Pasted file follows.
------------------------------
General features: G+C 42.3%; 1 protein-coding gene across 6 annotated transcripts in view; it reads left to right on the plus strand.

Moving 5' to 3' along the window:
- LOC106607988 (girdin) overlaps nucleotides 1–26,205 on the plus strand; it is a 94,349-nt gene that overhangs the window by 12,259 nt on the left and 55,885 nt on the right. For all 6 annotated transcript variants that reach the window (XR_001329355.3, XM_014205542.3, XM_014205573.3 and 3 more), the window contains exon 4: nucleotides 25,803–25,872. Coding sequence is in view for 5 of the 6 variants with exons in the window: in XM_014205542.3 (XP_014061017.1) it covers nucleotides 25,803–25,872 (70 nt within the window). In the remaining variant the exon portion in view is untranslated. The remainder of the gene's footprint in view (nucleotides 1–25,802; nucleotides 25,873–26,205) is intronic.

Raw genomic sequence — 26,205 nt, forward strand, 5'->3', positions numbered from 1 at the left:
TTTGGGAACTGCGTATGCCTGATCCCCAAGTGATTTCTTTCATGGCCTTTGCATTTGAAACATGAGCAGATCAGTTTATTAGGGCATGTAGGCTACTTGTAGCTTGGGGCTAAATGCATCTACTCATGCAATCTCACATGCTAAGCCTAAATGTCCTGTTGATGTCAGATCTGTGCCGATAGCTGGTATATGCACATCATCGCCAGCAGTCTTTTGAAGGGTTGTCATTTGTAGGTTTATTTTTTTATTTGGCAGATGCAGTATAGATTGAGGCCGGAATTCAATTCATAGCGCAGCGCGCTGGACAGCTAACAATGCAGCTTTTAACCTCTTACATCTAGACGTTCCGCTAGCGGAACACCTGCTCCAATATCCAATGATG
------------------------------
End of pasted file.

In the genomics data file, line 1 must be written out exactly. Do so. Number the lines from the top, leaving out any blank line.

General features: G+C 42.3%; 1 protein-coding gene across 6 annotated transcripts in view; it reads left to right on the plus strand.